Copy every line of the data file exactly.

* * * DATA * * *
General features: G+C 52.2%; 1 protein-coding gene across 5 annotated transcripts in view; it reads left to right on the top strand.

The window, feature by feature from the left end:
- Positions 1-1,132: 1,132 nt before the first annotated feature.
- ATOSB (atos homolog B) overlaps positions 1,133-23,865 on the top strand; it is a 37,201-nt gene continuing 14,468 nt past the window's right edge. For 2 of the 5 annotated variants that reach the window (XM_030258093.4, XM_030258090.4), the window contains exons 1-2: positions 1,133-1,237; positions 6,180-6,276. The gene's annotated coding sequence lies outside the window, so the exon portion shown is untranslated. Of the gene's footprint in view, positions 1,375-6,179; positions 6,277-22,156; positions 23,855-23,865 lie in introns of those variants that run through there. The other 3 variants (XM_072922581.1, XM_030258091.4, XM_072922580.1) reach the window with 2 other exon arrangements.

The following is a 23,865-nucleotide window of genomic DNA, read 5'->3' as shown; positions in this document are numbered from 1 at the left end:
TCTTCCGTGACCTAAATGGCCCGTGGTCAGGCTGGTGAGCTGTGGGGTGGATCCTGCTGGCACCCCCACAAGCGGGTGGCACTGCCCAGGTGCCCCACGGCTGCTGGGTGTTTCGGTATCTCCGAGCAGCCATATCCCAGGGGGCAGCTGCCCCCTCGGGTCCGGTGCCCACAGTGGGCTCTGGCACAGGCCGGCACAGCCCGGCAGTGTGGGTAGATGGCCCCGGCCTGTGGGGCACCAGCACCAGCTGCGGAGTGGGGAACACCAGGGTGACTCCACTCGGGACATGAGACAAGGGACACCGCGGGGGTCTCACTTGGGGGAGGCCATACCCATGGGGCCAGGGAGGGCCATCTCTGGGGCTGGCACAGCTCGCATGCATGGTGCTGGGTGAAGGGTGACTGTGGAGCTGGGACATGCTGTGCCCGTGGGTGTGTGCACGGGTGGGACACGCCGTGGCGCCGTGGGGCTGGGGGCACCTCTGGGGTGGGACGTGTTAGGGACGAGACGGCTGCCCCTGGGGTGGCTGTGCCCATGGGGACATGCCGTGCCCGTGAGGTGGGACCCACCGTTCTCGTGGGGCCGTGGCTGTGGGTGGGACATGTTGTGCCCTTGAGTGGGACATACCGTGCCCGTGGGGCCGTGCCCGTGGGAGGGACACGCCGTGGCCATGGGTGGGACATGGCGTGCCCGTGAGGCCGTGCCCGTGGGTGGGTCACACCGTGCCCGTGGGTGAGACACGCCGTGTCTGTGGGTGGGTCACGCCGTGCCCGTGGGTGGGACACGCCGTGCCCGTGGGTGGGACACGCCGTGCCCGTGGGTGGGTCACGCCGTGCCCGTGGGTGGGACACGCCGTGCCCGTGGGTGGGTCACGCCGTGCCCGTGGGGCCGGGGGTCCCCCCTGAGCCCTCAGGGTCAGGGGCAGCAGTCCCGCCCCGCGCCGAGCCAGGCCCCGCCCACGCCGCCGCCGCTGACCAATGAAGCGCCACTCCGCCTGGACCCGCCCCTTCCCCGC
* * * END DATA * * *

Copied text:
General features: G+C 52.2%; 1 protein-coding gene across 5 annotated transcripts in view; it reads left to right on the top strand.

The window, feature by feature from the left end:
- Positions 1-1,132: 1,132 nt before the first annotated feature.
- ATOSB (atos homolog B) overlaps positions 1,133-23,865 on the top strand; it is a 37,201-nt gene continuing 14,468 nt past the window's right edge. For 2 of the 5 annotated variants that reach the window (XM_030258093.4, XM_030258090.4), the window contains exons 1-2: positions 1,133-1,237; positions 6,180-6,276. The gene's annotated coding sequence lies outside the window, so the exon portion shown is untranslated. Of the gene's footprint in view, positions 1,375-6,179; positions 6,277-22,156; positions 23,855-23,865 lie in introns of those variants that run through there. The other 3 variants (XM_072922581.1, XM_030258091.4, XM_072922580.1) reach the window with 2 other exon arrangements.

The following is a 23,865-nucleotide window of genomic DNA, read 5'->3' as shown; positions in this document are numbered from 1 at the left end:
TCTTCCGTGACCTAAATGGCCCGTGGTCAGGCTGGTGAGCTGTGGGGTGGATCCTGCTGGCACCCCCACAAGCGGGTGGCACTGCCCAGGTGCCCCACGGCTGCTGGGTGTTTCGGTATCTCCGAGCAGCCATATCCCAGGGGGCAGCTGCCCCCTCGGGTCCGGTGCCCACAGTGGGCTCTGGCACAGGCCGGCACAGCCCGGCAGTGTGGGTAGATGGCCCCGGCCTGTGGGGCACCAGCACCAGCTGCGGAGTGGGGAACACCAGGGTGACTCCACTCGGGACATGAGACAAGGGACACCGCGGGGGTCTCACTTGGGGGAGGCCATACCCATGGGGCCAGGGAGGGCCATCTCTGGGGCTGGCACAGCTCGCATGCATGGTGCTGGGTGAAGGGTGACTGTGGAGCTGGGACATGCTGTGCCCGTGGGTGTGTGCACGGGTGGGACACGCCGTGGCGCCGTGGGGCTGGGGGCACCTCTGGGGTGGGACGTGTTAGGGACGAGACGGCTGCCCCTGGGGTGGCTGTGCCCATGGGGACATGCCGTGCCCGTGAGGTGGGACCCACCGTTCTCGTGGGGCCGTGGCTGTGGGTGGGACATGTTGTGCCCTTGAGTGGGACATACCGTGCCCGTGGGGCCGTGCCCGTGGGAGGGACACGCCGTGGCCATGGGTGGGACATGGCGTGCCCGTGAGGCCGTGCCCGTGGGTGGGTCACACCGTGCCCGTGGGTGAGACACGCCGTGTCTGTGGGTGGGTCACGCCGTGCCCGTGGGTGGGACACGCCGTGCCCGTGGGTGGGACACGCCGTGCCCGTGGGTGGGTCACGCCGTGCCCGTGGGTGGGACACGCCGTGCCCGTGGGTGGGTCACGCCGTGCCCGTGGGGCCGGGGGTCCCCCCTGAGCCCTCAGGGTCAGGGGCAGCAGTCCCGCCCCGCGCCGAGCCAGGCCCCGCCCACGCCGCCGCCGCTGACCAATGAAGCGCCACTCCGCCTGGACCCGCCCCTTCCCCGC